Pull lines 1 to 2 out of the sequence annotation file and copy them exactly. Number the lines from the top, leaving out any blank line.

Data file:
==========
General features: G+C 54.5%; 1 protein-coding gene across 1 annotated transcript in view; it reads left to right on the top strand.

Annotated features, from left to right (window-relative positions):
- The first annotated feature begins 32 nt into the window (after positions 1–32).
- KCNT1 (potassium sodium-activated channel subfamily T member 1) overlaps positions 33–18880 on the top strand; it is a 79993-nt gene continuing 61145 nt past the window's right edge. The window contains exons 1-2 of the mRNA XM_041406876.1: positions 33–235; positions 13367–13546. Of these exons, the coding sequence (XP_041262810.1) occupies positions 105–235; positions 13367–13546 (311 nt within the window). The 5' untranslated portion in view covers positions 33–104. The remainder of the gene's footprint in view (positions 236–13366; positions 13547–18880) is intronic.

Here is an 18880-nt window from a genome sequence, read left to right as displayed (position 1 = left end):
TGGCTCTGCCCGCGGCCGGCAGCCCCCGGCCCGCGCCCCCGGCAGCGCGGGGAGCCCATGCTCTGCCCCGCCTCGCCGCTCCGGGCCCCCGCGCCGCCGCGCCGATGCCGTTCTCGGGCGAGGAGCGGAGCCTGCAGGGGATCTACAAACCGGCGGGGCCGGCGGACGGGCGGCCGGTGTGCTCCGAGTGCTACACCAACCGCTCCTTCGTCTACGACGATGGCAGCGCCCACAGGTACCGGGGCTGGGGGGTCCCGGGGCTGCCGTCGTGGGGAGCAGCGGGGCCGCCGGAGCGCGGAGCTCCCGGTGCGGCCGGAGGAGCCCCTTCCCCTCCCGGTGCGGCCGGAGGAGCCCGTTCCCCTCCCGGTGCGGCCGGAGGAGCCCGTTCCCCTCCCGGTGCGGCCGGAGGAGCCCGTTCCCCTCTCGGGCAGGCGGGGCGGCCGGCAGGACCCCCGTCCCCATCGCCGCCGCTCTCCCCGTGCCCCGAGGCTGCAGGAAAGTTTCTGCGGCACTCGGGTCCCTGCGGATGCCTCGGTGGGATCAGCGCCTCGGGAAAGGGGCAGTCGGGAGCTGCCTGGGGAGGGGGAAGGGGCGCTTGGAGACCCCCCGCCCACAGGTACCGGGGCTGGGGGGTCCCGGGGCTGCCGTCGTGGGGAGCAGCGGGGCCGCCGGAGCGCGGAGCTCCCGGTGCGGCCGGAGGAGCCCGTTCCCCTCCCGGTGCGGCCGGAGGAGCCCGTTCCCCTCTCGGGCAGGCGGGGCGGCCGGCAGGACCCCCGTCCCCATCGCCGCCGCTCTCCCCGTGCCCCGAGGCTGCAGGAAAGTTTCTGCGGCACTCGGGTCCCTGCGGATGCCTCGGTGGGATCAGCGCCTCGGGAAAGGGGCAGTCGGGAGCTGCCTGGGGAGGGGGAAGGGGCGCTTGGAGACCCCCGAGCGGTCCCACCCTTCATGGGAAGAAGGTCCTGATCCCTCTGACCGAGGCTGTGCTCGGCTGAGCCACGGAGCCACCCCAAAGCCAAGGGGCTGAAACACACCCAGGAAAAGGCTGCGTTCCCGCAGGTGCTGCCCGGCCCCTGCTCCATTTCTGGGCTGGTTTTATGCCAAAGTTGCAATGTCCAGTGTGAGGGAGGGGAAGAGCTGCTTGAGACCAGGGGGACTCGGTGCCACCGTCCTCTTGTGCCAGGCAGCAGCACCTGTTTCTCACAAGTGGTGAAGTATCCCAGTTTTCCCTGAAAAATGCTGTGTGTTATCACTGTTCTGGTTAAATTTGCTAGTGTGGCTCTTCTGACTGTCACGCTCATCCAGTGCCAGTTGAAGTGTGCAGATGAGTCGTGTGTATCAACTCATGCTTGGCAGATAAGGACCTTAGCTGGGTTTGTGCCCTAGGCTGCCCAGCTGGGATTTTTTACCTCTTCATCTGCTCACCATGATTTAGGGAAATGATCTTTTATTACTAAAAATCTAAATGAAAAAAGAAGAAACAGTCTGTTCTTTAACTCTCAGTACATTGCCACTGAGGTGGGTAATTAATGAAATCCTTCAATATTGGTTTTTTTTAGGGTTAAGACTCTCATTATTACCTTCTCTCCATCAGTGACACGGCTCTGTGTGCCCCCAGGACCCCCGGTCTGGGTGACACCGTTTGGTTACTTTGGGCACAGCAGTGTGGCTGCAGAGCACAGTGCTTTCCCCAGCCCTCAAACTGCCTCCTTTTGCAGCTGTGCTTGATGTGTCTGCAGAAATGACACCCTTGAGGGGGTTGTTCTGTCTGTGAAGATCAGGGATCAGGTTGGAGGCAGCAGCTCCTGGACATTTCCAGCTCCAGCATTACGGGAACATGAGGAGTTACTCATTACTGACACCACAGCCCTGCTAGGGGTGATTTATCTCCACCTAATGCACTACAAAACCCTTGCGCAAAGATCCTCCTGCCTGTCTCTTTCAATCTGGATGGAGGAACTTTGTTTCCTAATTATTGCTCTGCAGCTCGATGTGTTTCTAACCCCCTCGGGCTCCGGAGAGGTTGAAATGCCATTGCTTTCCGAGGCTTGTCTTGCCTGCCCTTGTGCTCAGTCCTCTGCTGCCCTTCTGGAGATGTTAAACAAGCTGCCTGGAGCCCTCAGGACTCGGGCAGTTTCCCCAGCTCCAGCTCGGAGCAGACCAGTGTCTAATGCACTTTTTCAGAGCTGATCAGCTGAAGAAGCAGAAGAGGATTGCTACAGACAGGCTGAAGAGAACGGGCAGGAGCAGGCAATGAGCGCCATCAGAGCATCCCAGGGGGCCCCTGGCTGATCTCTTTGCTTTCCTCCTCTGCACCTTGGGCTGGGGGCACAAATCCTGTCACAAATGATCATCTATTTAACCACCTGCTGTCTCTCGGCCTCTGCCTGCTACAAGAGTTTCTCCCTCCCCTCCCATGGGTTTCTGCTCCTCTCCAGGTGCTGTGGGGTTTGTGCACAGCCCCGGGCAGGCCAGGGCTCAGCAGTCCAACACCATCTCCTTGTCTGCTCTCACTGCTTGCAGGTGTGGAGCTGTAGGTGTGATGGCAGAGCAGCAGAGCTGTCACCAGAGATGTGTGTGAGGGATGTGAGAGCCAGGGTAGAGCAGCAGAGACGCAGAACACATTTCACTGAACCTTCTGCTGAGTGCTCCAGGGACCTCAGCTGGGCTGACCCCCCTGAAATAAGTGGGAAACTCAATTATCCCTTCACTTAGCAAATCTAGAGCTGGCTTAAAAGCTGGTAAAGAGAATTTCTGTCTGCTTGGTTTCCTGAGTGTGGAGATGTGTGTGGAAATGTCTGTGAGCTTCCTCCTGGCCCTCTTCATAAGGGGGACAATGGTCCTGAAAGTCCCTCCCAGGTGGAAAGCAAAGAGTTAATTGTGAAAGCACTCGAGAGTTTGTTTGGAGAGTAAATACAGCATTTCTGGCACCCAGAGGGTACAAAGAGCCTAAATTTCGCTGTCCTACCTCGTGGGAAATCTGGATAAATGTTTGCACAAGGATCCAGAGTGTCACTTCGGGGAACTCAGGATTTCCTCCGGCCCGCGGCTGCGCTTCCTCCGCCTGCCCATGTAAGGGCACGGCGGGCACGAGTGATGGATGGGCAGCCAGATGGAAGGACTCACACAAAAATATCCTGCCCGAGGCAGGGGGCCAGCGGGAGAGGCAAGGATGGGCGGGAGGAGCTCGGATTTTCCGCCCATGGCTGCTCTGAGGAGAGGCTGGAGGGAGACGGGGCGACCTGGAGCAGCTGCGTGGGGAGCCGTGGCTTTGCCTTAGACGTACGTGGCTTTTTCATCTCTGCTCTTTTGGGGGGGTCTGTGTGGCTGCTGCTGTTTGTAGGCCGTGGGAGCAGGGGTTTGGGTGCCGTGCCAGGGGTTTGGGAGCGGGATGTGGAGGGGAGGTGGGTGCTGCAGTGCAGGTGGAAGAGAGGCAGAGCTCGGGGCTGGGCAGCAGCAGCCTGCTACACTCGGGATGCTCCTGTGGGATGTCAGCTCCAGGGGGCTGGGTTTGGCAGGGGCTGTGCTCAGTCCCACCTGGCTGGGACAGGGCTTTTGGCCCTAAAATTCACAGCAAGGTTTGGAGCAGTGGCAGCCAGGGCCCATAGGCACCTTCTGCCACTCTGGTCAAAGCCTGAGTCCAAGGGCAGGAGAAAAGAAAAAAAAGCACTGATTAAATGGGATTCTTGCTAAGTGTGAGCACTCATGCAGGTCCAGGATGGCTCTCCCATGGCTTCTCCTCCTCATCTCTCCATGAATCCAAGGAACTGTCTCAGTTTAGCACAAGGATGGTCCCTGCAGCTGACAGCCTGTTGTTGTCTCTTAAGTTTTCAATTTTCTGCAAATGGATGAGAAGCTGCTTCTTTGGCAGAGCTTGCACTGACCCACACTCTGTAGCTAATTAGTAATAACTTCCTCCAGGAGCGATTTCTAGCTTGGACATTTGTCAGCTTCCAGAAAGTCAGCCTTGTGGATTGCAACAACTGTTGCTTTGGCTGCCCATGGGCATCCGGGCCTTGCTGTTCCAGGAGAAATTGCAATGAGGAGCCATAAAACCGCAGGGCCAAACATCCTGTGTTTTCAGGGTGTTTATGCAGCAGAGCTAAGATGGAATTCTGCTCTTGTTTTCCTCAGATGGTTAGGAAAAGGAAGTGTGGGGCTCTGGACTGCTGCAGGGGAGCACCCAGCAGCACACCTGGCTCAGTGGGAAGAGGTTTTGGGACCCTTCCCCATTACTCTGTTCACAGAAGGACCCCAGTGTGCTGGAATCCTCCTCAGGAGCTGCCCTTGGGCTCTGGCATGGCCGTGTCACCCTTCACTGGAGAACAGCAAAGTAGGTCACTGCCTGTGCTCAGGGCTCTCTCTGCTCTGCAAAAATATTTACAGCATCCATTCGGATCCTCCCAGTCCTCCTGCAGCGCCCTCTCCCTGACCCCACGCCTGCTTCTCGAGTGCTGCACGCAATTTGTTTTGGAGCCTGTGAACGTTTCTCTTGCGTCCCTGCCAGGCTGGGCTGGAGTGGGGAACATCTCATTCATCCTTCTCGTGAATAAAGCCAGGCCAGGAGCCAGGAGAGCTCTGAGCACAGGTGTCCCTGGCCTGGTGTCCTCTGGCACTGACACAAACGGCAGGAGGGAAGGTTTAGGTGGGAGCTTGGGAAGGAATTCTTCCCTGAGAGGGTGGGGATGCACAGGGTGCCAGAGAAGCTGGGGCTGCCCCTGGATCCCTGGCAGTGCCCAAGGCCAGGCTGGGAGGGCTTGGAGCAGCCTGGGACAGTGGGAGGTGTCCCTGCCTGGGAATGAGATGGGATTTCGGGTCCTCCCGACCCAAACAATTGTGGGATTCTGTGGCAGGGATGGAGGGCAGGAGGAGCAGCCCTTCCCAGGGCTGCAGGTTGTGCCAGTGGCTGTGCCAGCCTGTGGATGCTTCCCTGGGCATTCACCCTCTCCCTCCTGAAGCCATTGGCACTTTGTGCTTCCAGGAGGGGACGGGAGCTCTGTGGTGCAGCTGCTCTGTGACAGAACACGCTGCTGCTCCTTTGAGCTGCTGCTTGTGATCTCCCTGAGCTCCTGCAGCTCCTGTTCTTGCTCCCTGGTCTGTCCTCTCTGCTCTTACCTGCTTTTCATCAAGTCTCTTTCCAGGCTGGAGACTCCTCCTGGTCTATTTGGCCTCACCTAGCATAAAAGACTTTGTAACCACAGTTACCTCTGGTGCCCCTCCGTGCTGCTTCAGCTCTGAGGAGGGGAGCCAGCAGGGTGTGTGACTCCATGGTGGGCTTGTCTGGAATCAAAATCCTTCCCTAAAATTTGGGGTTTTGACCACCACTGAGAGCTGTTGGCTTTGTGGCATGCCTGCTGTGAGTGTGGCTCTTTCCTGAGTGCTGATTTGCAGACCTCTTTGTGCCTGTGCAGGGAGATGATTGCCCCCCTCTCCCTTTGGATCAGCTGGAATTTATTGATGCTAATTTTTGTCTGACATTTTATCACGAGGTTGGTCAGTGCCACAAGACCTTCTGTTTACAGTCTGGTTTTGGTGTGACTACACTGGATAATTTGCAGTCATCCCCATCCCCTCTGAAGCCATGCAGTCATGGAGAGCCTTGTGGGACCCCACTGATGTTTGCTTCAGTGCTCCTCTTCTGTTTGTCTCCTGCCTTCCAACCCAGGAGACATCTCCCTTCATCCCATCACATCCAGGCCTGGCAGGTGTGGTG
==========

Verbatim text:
General features: G+C 54.5%; 1 protein-coding gene across 1 annotated transcript in view; it reads left to right on the top strand.

Annotated features, from left to right (window-relative positions):